He’s to be Almunia’s back up who was Fabianski’s back up who himself was Almunia’s back up before he got downgraded. Fabianski got hurt but instead of Sczesny becoming Almunia’s back up, it was he who became Sczesny’s back up. With Sczesny hurt, Vito Mannone should have become Almunia’s back up. But Mannone was hurt too and Almunia had no back up. But four years before, Almunia was Lehman’s back up before he was downgraded and he then became Almunia’s back up which left them both frazzled. Now they get to reprise that dance again which means that the present crisis has its origins in 2007-08. Yet Wenger chose to do nothing about it.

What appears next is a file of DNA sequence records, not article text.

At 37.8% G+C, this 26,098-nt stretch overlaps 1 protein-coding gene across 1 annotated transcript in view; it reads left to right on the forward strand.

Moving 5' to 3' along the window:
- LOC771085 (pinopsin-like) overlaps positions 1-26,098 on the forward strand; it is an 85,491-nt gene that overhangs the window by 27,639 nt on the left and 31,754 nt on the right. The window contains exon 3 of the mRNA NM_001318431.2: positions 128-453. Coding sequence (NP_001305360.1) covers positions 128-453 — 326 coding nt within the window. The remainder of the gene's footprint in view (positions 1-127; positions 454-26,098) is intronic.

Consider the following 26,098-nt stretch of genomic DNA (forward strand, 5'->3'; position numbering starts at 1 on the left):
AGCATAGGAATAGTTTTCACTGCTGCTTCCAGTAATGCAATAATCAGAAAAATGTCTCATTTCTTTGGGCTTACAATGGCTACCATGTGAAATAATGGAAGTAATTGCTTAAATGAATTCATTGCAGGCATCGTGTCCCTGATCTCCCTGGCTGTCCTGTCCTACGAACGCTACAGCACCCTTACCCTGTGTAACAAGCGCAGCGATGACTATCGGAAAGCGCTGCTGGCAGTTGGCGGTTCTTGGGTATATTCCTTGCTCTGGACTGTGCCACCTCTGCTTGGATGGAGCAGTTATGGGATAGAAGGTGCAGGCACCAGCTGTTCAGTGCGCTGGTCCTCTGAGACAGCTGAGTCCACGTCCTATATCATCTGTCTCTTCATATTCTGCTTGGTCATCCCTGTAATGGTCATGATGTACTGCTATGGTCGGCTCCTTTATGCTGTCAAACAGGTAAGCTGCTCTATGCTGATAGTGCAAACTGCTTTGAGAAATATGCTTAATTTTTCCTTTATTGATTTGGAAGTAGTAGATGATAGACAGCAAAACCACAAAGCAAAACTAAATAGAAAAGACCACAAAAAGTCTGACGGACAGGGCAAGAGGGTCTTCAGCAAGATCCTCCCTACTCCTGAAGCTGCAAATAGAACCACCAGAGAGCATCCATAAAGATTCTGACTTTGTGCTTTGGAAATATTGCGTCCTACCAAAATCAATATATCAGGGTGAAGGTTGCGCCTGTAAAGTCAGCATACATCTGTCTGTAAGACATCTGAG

But all of this does not matter because in this merry go round he comes free. Like his old friend Sol Campbell, another Wenger piecemeal move to bolster Arsenal’s crisis on defense. Which again dogs them this year.
Thomas Vermaelen is undoubtedly a quality centre back but his career has been chequered with injuries. This was no secret in Ajax where he had only one injury free season out of five. It would have been naive not to expect him to re-injure himself again in the most physical league in the world. But Wenger chose to go for the cut price Sebastian Squillaci as back up and picked an inexperienced Laurent Koscielny as Vermaelen’s partner.
Six months later Vermaelen’s injury saga continues without a seeming end. In the meanwhile Koscielny and Squillaci combined to form a disastrous partnership. Arsenal enjoyed a brief reprieve when Djourou came back and paired Koscielny. With the Swiss sidelined, Arsenal’s brittle hopes for the remainder now lie on two French get out of jail free cards to the rest of the clubs.